2. Hearing –It is an informal legal proceeding that typically takes place in a courtroom in the county where the injury occurred. Your attorney will make arguments and present evidence to a judge, who’ll make a decision within 30 days.
  3. Appellate Review –If you don’t like the judge’s hearing decision, your attorney can file an application at the SBWC’s appellate division for review within 20 days of the ruling. The appellate division makes its decision after evaluating written arguments from both sides.
  4. Court –If the SBWC appellate judge rules against you, there is one final recourse. You can go to the Georgia Court of Appeals (and subsequently to the Georgia Supreme Court). Your attorney must file that appeal in the county where you were injured within 20 days of the SBWC’s final order.

Find the Right Workers Comp Attorney for Your Case

Finding the right attorney to handle your workers’ compensation claim who can help you build a strong case and ensure that you get every step of the process right increases your chances of getting the compensation benefits that you deserve.

Workplace Injury Lawyer Atlanta GA

So, if you are looking for an experienced, professional, dedicated, and reliable workplace injury lawyer Atlanta GA to help you file a workers’ compensation claim, contact Bobe & Snell Law Office LLC today. We have a team of highly competent workers’ comp attorneys with over 30 years of experience handling workers’ comp claims and cases.

Call us now at (470) 268-5802 or fill out our online contact form to schedule a FREE, no-obligation case review/consultation.

Workplace Injury Lawyer Atlanta GA

Workplace Injury Lawyer Atlanta GA

No More Weekly Benefits- The first thing to know is that, if you settle your workers’ compensation case, you can never again receive any weekly benefits for that injury. Settling a workers’ compensation case closes that part of the case. Call us now at (470) 268-5802 If you need an experienced, professional, reputable, and dedicated Atlanta workplace injury attorney.

Atlanta Workplace Injury Attorney

Atlanta Workplace Injury Attorney: Should You Settle Your Workers’ Compensation Case?

If you have a workers’ compensation claim, you might be considering settling it and trying to work out how much money you should get. You should understand both what you gain—and what you give up—by settling. A workers’ compensation settlement provides a large sum of money upfront, but be sure you understand what you are giving up. Therefore, it is a good idea to consult with an experienced Atlanta workplace injury attorney who specializes in workers’ compensation law to find out if the settlement offer is fair.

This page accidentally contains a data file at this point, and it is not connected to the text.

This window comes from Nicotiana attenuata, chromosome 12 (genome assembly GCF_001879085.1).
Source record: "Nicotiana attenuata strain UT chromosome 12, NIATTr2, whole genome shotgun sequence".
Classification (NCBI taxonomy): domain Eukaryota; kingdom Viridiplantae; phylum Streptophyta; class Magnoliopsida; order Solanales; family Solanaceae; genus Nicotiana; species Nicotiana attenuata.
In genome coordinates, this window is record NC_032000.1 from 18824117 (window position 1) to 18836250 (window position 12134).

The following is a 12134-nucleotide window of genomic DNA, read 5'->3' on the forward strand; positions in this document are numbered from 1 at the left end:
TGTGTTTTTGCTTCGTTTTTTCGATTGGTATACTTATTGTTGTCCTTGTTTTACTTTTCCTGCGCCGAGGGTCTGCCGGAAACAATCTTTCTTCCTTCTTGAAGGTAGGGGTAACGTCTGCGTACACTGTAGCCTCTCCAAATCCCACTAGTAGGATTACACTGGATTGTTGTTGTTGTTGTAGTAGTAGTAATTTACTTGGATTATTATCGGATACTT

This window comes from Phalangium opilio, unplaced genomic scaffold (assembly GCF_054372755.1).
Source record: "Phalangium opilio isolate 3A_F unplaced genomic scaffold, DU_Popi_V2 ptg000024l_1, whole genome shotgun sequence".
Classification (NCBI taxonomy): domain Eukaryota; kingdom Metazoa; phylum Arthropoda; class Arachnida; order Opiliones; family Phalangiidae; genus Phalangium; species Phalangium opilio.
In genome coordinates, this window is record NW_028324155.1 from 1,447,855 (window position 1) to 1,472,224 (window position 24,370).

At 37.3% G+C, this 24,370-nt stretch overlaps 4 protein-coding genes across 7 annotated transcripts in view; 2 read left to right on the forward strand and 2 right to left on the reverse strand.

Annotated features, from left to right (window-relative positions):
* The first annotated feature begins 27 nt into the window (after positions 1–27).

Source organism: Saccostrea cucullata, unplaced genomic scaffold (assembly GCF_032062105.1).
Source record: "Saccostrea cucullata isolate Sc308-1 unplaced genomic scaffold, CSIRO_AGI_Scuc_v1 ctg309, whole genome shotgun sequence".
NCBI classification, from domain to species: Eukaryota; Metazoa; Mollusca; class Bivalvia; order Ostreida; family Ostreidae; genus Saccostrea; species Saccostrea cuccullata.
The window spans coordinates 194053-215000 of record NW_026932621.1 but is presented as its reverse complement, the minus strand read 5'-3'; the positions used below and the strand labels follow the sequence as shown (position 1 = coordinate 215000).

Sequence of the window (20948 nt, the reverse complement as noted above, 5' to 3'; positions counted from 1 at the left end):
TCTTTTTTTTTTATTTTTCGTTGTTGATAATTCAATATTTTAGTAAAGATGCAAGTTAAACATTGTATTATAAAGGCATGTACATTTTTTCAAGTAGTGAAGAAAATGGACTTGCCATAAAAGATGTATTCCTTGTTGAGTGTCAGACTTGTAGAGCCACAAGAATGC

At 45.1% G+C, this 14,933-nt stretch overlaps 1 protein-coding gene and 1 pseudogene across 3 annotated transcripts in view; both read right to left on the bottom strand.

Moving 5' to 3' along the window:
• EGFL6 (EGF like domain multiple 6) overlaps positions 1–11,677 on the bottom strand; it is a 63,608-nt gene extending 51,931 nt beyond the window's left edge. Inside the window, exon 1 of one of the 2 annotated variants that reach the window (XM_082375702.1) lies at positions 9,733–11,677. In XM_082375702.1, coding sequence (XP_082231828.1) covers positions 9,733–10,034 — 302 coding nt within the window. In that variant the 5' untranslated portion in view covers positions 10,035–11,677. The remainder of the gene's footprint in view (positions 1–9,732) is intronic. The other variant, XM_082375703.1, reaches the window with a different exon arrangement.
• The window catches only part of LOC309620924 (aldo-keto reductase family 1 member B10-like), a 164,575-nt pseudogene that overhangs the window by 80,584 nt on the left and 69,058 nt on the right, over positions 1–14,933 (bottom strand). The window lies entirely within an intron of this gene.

Often, a workers’ comp attorney can negotiate a higher settlement with the insurance company than you could do on your own. In that case, you will still come out ahead after the attorney’s fee is taken out of your settlement, because workers’ comp lawyers generally charge a percentage of what you receive.

Here is some useful information that might help you decide whether to settle your workers’ compensation case.

No More Weekly Benefits

The first thing to know is that, if you settle your workers’ compensation case, you can never again receive any weekly benefits for that injury. Settling a workers’ compensation case closes that part of the case.

Medical Payments Might Continue

Some states require the insurer to continue paying medical benefits after settlement, but other states allow insurers to terminate medical benefits upon settlement of a workers’ compensation case.

You should check with your state’s workers’ compensation agency or a workers’ compensation attorney in your state to find out whether your state requires medical payment benefits to continue after a settlement.

Even in a state where medical benefits are supposed to continue after settlement, be aware that if you settle your workers’ compensation case, the insurer will likely be reluctant to continue paying for your medical benefits.

You might find that your medical bills don’t get paid quickly or even at all. If this happens, you will need to file a claim with your state’s workers’ compensation agency to force the insurer to pay your medical bills.

The Settlement Must Be Approved by the State Workers’ Compensation Agency

Just because you, your lawyer, and your insurer agree to settle the case does not mean that it will be settled. Most, if not all, states require that you and the insurer submit the proposed settlement to the state workers’ compensation agency for approval.

The agency will hold a hearing, and the workers’ compensation judge or hearings officer will review the proposed settlement with you. Only if the judge or hearing officer is satisfied that you voluntarily agreed to the settlement, that you understand the settlement terms, and that the settlement is in your best interests, will the settlement be approved.

It is not unusual for judges or hearings officers to reject the settlement if they believe that the injured employee didn’t get enough money from the settlement.

How To Determine The Amount of a Workers’ Compensation Settlement